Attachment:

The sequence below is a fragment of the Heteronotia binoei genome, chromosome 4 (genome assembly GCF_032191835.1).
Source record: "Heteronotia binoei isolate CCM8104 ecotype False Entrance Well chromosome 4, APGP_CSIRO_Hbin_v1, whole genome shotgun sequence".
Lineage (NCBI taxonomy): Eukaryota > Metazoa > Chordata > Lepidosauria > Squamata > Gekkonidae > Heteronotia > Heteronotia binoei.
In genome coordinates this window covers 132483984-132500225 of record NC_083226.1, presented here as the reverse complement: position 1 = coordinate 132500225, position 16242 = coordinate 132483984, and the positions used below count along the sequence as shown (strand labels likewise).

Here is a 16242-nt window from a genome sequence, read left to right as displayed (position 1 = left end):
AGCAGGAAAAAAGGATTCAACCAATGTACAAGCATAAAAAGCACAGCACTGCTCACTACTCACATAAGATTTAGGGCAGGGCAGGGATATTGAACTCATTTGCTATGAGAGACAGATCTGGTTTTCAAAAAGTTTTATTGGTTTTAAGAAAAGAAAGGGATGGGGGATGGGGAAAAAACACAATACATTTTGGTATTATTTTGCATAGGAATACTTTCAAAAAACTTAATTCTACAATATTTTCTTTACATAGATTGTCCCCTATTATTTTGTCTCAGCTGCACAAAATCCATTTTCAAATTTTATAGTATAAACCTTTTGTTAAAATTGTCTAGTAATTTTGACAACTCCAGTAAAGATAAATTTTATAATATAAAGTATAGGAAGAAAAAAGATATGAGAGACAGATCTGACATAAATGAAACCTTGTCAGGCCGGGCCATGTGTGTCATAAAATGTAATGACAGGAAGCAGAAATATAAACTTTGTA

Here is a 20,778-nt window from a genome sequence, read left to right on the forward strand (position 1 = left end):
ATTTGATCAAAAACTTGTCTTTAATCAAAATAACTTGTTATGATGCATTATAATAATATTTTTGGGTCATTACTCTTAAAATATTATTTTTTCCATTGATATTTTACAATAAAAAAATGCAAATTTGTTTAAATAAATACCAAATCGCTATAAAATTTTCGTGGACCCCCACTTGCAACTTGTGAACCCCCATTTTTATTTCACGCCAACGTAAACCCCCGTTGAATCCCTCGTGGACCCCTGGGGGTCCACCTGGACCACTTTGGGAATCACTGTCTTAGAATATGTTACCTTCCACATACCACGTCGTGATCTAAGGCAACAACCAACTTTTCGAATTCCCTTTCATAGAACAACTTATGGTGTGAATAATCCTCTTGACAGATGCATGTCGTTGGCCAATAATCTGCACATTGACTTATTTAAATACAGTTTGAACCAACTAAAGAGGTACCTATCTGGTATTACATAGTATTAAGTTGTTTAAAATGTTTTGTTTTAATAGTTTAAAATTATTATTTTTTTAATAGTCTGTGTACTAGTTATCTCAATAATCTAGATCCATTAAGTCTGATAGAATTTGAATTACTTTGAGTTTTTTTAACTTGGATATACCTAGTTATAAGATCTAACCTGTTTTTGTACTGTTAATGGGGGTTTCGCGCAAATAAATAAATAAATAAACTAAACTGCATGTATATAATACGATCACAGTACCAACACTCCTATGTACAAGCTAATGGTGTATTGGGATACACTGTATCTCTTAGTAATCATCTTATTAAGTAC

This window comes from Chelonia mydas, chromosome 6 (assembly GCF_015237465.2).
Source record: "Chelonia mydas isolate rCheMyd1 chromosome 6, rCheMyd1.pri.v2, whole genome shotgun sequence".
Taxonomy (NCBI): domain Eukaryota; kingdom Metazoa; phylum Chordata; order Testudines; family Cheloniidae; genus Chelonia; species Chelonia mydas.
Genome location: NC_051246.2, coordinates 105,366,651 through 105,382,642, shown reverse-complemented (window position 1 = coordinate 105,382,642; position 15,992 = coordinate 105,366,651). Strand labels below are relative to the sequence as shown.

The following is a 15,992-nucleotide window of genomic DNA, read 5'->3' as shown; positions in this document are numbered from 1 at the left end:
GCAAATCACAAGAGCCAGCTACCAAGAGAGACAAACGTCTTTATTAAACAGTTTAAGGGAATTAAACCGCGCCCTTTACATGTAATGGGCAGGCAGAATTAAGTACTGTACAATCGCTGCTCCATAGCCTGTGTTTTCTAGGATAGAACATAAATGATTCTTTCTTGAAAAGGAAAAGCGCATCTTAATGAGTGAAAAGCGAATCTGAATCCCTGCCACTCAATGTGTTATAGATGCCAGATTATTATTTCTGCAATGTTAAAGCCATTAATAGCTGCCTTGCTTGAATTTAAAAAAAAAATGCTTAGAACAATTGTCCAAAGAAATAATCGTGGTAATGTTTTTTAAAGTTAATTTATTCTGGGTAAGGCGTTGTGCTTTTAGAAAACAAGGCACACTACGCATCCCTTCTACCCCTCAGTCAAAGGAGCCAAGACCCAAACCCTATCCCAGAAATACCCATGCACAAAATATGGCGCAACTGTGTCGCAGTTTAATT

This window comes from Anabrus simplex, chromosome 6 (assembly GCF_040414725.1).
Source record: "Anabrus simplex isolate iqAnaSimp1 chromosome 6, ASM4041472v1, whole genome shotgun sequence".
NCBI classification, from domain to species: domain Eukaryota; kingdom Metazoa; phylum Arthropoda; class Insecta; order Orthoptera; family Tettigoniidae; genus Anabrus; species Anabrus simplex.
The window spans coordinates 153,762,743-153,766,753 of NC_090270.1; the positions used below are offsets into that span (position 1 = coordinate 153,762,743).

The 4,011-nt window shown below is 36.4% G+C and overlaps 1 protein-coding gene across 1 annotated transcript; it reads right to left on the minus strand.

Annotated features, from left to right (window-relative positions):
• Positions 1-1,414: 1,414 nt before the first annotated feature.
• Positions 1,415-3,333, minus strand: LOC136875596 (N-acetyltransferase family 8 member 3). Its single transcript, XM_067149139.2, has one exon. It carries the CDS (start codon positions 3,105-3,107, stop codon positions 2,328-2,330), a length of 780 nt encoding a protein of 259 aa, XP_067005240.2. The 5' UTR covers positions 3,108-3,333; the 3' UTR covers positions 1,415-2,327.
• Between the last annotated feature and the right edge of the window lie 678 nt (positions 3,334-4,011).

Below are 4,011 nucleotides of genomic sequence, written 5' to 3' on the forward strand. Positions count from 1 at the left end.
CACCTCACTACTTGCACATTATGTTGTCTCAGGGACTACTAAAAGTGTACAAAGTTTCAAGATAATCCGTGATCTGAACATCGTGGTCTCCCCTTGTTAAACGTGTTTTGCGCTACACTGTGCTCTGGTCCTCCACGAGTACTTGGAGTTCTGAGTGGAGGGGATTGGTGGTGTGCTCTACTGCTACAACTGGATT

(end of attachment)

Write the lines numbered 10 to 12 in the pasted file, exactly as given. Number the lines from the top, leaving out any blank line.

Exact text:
Source record: "Chelonia mydas isolate rCheMyd1 chromosome 6, rCheMyd1.pri.v2, whole genome shotgun sequence".
Taxonomy (NCBI): domain Eukaryota; kingdom Metazoa; phylum Chordata; order Testudines; family Cheloniidae; genus Chelonia; species Chelonia mydas.
Genome location: NC_051246.2, coordinates 105,366,651 through 105,382,642, shown reverse-complemented (window position 1 = coordinate 105,382,642; position 15,992 = coordinate 105,366,651). Strand labels below are relative to the sequence as shown.